An interesting idea. While this article focuses on the highway side, the commission made the same recommendations on the transit side (which in reality means contracting out more routes):
NewsReport: State needs to raise $1.6 billion
November 19, 2006
HARRISBURG — A recommendation that Pennsylvania needs to raise $1.6 billion through taxes and other means to overhaul its transportation system hit like a ton of bricks around here.
The report by the governor's Transportation Funding and Reform Commission puts transportation issues on the front burner in the new legislative session that starts in January.
Few dispute the commission's analysis that the state's road-and-bridge network and mass transit systems are at a serious juncture. PennDOT can't build highways fast enough to keep pace with traffic, bridges are being closed due to structural defects and mass transit systems lack a stable revenue base.
The commission's medicine is tough to swallow politically because it proposes a set of tax hikes at both the state and local level. The commission is recommending hikes in the state gasoline tax, the state realty transfer tax and motor vehicle registration fees to meet some of the needs. Local governments would get new authority to levy taxes to help pay for mass transit needs.
This summary is a simplification of a very complicated and intertwined revenue plan. Just the proposal alone to hike the state oil franchise tax by 11.5 cents a gallon to pay for highway and bridge work will be a tough sell in a voter-wary General Assembly with 56 new members.
The revenue plan is almost designed to draw attention to the other side of the commission's report: the recommendation that Pennsylvania "aggressively" look at creating public-private partnerships to finance and undertake transportation projects.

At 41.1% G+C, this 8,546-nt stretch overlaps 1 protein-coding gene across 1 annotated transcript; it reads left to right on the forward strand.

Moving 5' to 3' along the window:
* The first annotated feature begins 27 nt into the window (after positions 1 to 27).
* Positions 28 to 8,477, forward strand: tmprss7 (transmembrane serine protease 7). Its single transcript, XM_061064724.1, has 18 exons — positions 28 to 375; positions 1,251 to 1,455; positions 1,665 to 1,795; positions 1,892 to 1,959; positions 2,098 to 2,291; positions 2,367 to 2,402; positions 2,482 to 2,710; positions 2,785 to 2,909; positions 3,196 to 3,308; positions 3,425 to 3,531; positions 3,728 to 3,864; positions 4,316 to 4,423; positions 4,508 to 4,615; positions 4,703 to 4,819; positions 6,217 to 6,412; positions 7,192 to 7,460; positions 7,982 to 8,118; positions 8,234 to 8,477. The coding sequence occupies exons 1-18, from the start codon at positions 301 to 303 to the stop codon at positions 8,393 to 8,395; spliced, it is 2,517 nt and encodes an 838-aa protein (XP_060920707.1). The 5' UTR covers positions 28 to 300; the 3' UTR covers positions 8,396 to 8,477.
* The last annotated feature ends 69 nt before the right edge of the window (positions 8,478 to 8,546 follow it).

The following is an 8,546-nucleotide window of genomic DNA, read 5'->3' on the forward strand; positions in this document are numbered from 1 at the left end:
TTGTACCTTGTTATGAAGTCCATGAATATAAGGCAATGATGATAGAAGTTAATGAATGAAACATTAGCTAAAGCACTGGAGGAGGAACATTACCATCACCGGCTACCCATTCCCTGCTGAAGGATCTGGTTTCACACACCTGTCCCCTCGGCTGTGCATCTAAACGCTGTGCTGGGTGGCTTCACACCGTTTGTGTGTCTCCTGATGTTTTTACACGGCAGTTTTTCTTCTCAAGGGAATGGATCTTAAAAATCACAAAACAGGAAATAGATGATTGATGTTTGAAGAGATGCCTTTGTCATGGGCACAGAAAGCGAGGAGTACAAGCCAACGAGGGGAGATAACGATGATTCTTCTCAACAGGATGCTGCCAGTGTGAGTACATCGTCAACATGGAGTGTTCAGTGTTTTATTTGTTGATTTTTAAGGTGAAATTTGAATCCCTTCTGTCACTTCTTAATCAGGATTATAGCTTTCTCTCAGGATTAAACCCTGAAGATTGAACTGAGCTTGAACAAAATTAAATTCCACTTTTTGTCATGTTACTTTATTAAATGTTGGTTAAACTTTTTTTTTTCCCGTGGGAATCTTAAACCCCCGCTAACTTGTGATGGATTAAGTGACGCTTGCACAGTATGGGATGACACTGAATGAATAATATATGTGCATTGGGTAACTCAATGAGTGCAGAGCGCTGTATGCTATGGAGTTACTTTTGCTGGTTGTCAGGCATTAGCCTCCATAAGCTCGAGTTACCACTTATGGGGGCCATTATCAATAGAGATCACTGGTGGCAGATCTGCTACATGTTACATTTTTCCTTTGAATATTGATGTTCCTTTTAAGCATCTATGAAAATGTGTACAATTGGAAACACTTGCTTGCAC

Sounds like a yawner. But here is what it's really about.
The state would seek a massive cash infusion to pay for road and bridge projects by leasing one of its biggest and best-known assets: the Pennsylvania Turnpike.
The state would lease the Pennsylvania Turnpike to a private firm for 75 years for a sum in the range of $30 billion. The $30 billion would be put in a trust fund to generate $3 billion annually for transportation projects.
The private firm would take over the operation and maintenance of the Turnpike perhaps absorbing turnpike commission employees. The firm would reengineer the turnpike adding high-speed lanes, electronic toll collection and even stretches of road where the traffic flow can be reversed to accommodate commuters.
In addition, the private firm would have the right to sell lucrative development rights around the turnpike interchanges to developers of hotels, business parks and entertainment complexes.
The lease contract would set performance standards for the turnpike operator to abide by down to such details as removal of road kill. The state would continue to hold eminent domain powers if additional property is needed for a turnpike construction project. Rep. Richard Geist, R-Blair, chairman of the House Transportation Committee, outlined this scenario at a forum sponsored by the Commonwealth Foundation. Geist has sponsored legislation authorizing public-private partnerships in the transportation sector.
He envisions smaller partnerships could be formed so private firms could undertake the rebuilding of sections of the interstate system, including Interstate 80. Geist's legislation will authorize PennDOT to solicit proposals for some projects and also consider unsolicited offers.
If this idea wins acceptance, Geist's partnership bill would move in tandem with a constitutional amendment to make sure that all revenues generated from the sale or leasing of assets like the Turnpike are earmarked to transportation projects.
Other states like Indiana, Virginia, Texas and Florida are using private capital to fund transportation projects. This will be one of the key policy issues facing Pennsylvanians in 2007.
The Daily Item is published by Ottaway Newspapers